FTP Troubleshooting

This video explains how to set up and debug connecting to your BYU domain through FTP.

Connection to FTP fails

You might see the following error messages: “Connection failed.” “No connection could be made because the target machine actively refused it. Connection failed.”

To get rid of this error, follow these steps:

  • Connect using the native client
  • PC: File Explorer (not Internet Explorer). Type directly in the file path bar.
  • Mac: From Finder press Command + K
  • There are two possible addresses that might work:

Use your default FTP account. The admin root access FTP/SSH account credentials are different than your Net ID and password. They are the ones you received when you first signed up for BYU Domains. Look for the email titled “New Account Information.” It will look something like this:

  • Server Information
  • IP Address: 64.237.63.27
  • FTP Username: xxxxx
  • FTP Password: examplepassword

If the native client works but a downloaded client does not there may be a firewall issue.

  • If you were using Filezilla, try the FTP with Cyberduck to see if you get the same error (https://cyberduck.io/?l=en).
  • Filezilla has settings for Active versus Passive connections in the settings of the program and sometimes switching between them will work.
  • The Active Mode IP Address option in Filezilla may also need to be changed if the program is reading an incorrect IP address.
  • For some reason, switching to Cyberduck seems to immediately fix these types of issues.
  • There may be some browser compatibility issues, so you may need to try various browsers. It seems like Chrome’s support of Java plugins is poor.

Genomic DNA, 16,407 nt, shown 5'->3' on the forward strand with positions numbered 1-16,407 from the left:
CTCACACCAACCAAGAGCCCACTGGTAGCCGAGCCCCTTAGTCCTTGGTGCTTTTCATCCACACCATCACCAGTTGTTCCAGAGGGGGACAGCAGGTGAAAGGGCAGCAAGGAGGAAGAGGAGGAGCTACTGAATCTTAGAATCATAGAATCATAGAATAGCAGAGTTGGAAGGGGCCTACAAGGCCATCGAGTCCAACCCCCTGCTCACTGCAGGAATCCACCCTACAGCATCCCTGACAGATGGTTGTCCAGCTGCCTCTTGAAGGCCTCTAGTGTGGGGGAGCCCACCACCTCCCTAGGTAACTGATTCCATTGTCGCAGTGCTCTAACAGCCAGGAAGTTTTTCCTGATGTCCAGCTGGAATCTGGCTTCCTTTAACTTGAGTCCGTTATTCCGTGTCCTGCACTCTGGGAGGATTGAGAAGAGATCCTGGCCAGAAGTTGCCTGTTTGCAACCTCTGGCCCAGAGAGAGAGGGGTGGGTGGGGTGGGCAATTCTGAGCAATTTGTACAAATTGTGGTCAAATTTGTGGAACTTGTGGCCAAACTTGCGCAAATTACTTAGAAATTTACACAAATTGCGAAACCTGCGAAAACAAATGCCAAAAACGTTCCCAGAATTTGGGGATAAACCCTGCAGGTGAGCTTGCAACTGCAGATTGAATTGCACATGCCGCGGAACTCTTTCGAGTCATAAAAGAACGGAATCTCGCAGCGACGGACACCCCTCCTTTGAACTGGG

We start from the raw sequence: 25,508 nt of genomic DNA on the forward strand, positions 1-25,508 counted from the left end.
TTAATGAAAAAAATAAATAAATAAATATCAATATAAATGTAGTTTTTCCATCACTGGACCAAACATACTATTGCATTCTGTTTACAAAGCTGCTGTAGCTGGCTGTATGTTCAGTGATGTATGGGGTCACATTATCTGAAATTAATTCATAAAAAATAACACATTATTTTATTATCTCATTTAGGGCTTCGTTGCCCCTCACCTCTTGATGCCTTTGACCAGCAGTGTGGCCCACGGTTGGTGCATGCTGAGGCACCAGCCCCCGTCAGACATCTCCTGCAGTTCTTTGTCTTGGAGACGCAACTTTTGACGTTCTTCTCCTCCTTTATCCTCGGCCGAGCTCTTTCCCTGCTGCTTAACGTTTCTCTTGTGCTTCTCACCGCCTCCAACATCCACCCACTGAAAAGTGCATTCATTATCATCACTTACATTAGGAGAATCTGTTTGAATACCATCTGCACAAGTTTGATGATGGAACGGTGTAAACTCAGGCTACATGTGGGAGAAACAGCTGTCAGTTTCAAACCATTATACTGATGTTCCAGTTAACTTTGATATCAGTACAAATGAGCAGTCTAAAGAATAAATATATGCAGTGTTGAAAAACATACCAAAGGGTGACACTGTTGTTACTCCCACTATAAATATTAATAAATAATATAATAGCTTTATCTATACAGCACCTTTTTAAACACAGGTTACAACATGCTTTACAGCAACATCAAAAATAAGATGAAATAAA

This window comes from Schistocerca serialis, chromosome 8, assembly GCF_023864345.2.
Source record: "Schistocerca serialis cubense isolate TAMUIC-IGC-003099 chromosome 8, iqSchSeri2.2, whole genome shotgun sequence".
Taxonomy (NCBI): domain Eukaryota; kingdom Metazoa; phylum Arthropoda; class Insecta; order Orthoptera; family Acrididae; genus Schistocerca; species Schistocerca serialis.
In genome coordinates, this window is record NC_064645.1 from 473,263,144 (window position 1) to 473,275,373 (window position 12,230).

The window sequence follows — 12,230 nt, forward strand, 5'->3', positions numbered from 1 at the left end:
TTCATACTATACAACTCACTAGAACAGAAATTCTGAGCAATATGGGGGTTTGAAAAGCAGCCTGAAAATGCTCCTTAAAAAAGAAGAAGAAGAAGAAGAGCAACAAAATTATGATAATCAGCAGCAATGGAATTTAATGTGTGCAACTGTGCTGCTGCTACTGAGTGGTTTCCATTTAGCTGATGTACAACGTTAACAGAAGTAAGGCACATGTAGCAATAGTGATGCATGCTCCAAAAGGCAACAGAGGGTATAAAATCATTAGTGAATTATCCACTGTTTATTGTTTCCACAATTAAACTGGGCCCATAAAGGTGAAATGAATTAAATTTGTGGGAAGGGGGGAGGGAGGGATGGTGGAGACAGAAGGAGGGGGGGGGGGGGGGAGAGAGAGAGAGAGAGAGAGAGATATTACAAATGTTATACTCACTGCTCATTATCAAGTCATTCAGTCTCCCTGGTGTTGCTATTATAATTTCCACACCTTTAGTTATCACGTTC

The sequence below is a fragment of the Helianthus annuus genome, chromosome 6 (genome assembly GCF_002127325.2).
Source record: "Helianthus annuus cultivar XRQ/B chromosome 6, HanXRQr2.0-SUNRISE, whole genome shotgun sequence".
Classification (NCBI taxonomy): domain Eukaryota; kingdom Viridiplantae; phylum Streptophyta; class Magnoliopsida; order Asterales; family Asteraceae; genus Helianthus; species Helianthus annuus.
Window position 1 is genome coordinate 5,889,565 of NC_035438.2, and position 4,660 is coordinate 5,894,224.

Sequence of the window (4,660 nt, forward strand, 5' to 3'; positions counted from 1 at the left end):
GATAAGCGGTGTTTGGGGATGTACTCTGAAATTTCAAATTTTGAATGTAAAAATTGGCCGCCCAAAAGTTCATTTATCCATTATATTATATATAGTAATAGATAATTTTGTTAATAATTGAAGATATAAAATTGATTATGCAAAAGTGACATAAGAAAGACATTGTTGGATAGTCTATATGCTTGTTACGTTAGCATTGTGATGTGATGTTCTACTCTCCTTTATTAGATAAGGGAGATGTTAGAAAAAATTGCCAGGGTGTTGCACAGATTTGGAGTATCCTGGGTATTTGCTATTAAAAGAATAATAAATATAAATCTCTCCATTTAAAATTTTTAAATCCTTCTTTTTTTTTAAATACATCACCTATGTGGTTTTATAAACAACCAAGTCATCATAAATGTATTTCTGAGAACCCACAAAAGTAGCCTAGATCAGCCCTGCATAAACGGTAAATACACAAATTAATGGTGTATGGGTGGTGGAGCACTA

Make Simultaneous FTP connections through a Subnet

The max number of FTP connections per IP/Subnet is 50.

Well the max FTP connections on the server is 100.

FTP Firewall Access

If your native FTP client is working but their non-native program is not working, they will need to give the FTP client appropriate access through their computer's firewall. Non-native FTP clients include, but are not limited to, FileZilla, Cyberduck, and CoreFTP.

For MAC OSX:

  1. Click “System Preferences” (gear icon) (or if it's not there, click the apple in the top left corner and click on “System Preferences.”
  2. Click “Security and Privacy”.
  3. Under “Allow apps downloaded from,” a button should appear (because they tried to download something) that says “Open anyway” to allow you to make an exception for your FTP Client. If there is not, then allow applications from all developers:
  • Click the lock icon in the bottom-left corner of the “Security and Privacy” screen.
  • Under “Allow apps downloaded from” select “Anywhere.”
  • Then try opening your FTP program again.

For Windows OS:

  1. Open Windows Firewall by clicking the Start button, and then clicking Control Panel (You may need to use the Windows search feature depending on which version of Windows the you have). In the search box, type Firewall, and then click Windows Firewall.
  2. In the left pane, click (Allow a program or feature) through Windows Firewall.
  3. Click (Change settings). If you're prompted for an administrator password or confirmation, type the password or provide confirmation.
  4. Select the check box next to the program you want to allow, select the network locations you want to allow communication on, and then click (OK).